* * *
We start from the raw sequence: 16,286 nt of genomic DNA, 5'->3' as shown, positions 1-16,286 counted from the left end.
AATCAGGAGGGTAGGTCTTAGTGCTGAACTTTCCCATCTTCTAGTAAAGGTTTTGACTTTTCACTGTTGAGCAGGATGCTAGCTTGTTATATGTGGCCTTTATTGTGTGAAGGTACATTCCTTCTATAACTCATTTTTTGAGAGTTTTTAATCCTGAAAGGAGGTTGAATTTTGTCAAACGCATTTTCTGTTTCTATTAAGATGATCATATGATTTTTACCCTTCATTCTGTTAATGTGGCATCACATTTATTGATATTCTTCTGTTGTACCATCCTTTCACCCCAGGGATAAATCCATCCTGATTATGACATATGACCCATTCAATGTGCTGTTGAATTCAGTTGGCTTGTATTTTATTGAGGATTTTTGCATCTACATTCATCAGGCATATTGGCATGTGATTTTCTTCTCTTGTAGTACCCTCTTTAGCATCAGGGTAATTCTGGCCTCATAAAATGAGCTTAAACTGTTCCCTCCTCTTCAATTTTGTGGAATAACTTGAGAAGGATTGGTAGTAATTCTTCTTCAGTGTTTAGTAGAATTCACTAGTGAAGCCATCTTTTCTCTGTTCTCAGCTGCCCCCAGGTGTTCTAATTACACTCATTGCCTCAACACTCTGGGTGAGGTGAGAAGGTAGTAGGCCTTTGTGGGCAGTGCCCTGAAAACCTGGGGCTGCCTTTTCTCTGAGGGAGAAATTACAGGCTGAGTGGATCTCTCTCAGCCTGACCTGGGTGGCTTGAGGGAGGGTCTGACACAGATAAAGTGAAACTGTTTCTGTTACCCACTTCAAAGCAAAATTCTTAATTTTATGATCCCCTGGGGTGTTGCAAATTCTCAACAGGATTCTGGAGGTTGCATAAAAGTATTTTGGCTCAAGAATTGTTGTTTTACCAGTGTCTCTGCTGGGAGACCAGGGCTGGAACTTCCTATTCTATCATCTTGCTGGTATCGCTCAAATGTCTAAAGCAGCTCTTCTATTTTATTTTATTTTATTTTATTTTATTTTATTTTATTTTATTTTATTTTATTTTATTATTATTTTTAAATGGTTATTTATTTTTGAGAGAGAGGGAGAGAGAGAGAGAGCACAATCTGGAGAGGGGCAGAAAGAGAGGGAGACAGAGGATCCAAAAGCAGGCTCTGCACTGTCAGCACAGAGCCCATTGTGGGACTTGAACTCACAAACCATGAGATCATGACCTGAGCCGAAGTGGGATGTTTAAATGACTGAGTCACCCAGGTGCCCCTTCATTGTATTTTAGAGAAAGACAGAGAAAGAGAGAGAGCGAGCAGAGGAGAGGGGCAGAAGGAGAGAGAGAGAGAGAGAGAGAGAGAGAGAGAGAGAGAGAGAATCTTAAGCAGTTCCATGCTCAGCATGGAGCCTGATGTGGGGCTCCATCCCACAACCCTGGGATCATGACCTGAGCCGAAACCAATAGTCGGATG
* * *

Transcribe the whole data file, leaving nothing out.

We start from the raw sequence: 16,286 nt of genomic DNA, 5'->3' as shown, positions 1-16,286 counted from the left end.
AATCAGGAGGGTAGGTCTTAGTGCTGAACTTTCCCATCTTCTAGTAAAGGTTTTGACTTTTCACTGTTGAGCAGGATGCTAGCTTGTTATATGTGGCCTTTATTGTGTGAAGGTACATTCCTTCTATAACTCATTTTTTGAGAGTTTTTAATCCTGAAAGGAGGTTGAATTTTGTCAAACGCATTTTCTGTTTCTATTAAGATGATCATATGATTTTTACCCTTCATTCTGTTAATGTGGCATCACATTTATTGATATTCTTCTGTTGTACCATCCTTTCACCCCAGGGATAAATCCATCCTGATTATGACATATGACCCATTCAATGTGCTGTTGAATTCAGTTGGCTTGTATTTTATTGAGGATTTTTGCATCTACATTCATCAGGCATATTGGCATGTGATTTTCTTCTCTTGTAGTACCCTCTTTAGCATCAGGGTAATTCTGGCCTCATAAAATGAGCTTAAACTGTTCCCTCCTCTTCAATTTTGTGGAATAACTTGAGAAGGATTGGTAGTAATTCTTCTTCAGTGTTTAGTAGAATTCACTAGTGAAGCCATCTTTTCTCTGTTCTCAGCTGCCCCCAGGTGTTCTAATTACACTCATTGCCTCAACACTCTGGGTGAGGTGAGAAGGTAGTAGGCCTTTGTGGGCAGTGCCCTGAAAACCTGGGGCTGCCTTTTCTCTGAGGGAGAAATTACAGGCTGAGTGGATCTCTCTCAGCCTGACCTGGGTGGCTTGAGGGAGGGTCTGACACAGATAAAGTGAAACTGTTTCTGTTACCCACTTCAAAGCAAAATTCTTAATTTTATGATCCCCTGGGGTGTTGCAAATTCTCAACAGGATTCTGGAGGTTGCATAAAAGTATTTTGGCTCAAGAATTGTTGTTTTACCAGTGTCTCTGCTGGGAGACCAGGGCTGGAACTTCCTATTCTATCATCTTGCTGGTATCGCTCAAATGTCTAAAGCAGCTCTTCTATTTTATTTTATTTTATTTTATTTTATTTTATTTTATTTTATTTTATTTTATTTTATTATTATTTTTAAATGGTTATTTATTTTTGAGAGAGAGGGAGAGAGAGAGAGAGCACAATCTGGAGAGGGGCAGAAAGAGAGGGAGACAGAGGATCCAAAAGCAGGCTCTGCACTGTCAGCACAGAGCCCATTGTGGGACTTGAACTCACAAACCATGAGATCATGACCTGAGCCGAAGTGGGATGTTTAAATGACTGAGTCACCCAGGTGCCCCTTCATTGTATTTTAGAGAAAGACAGAGAAAGAGAGAGAGCGAGCAGAGGAGAGGGGCAGAAGGAGAGAGAGAGAGAGAGAGAGAGAGAGAGAGAGAGAGAGAGAATCTTAAGCAGTTCCATGCTCAGCATGGAGCCTGATGTGGGGCTCCATCCCACAACCCTGGGATCATGACCTGAGCCGAAACCAATAGTCGGATG